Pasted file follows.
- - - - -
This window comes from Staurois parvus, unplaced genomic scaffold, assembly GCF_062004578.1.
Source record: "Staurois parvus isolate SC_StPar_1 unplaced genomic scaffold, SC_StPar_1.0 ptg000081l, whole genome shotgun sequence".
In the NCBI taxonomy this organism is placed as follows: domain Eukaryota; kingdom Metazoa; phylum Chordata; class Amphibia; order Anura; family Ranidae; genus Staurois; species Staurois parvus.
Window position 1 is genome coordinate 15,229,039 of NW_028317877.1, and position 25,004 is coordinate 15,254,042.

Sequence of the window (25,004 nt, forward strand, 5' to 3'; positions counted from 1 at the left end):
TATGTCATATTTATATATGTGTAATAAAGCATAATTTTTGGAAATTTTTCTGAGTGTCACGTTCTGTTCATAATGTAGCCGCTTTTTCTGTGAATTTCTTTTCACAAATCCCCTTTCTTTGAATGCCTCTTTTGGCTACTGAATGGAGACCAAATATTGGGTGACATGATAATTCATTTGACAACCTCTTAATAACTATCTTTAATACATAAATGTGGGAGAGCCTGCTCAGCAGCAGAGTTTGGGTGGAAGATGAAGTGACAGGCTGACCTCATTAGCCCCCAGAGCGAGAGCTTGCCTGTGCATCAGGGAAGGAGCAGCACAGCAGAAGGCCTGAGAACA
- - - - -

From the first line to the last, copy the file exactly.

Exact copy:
This window comes from Staurois parvus, unplaced genomic scaffold, assembly GCF_062004578.1.
Source record: "Staurois parvus isolate SC_StPar_1 unplaced genomic scaffold, SC_StPar_1.0 ptg000081l, whole genome shotgun sequence".
In the NCBI taxonomy this organism is placed as follows: domain Eukaryota; kingdom Metazoa; phylum Chordata; class Amphibia; order Anura; family Ranidae; genus Staurois; species Staurois parvus.
Window position 1 is genome coordinate 15,229,039 of NW_028317877.1, and position 25,004 is coordinate 15,254,042.

Sequence of the window (25,004 nt, forward strand, 5' to 3'; positions counted from 1 at the left end):
TATGTCATATTTATATATGTGTAATAAAGCATAATTTTTGGAAATTTTTCTGAGTGTCACGTTCTGTTCATAATGTAGCCGCTTTTTCTGTGAATTTCTTTTCACAAATCCCCTTTCTTTGAATGCCTCTTTTGGCTACTGAATGGAGACCAAATATTGGGTGACATGATAATTCATTTGACAACCTCTTAATAACTATCTTTAATACATAAATGTGGGAGAGCCTGCTCAGCAGCAGAGTTTGGGTGGAAGATGAAGTGACAGGCTGACCTCATTAGCCCCCAGAGCGAGAGCTTGCCTGTGCATCAGGGAAGGAGCAGCACAGCAGAAGGCCTGAGAACA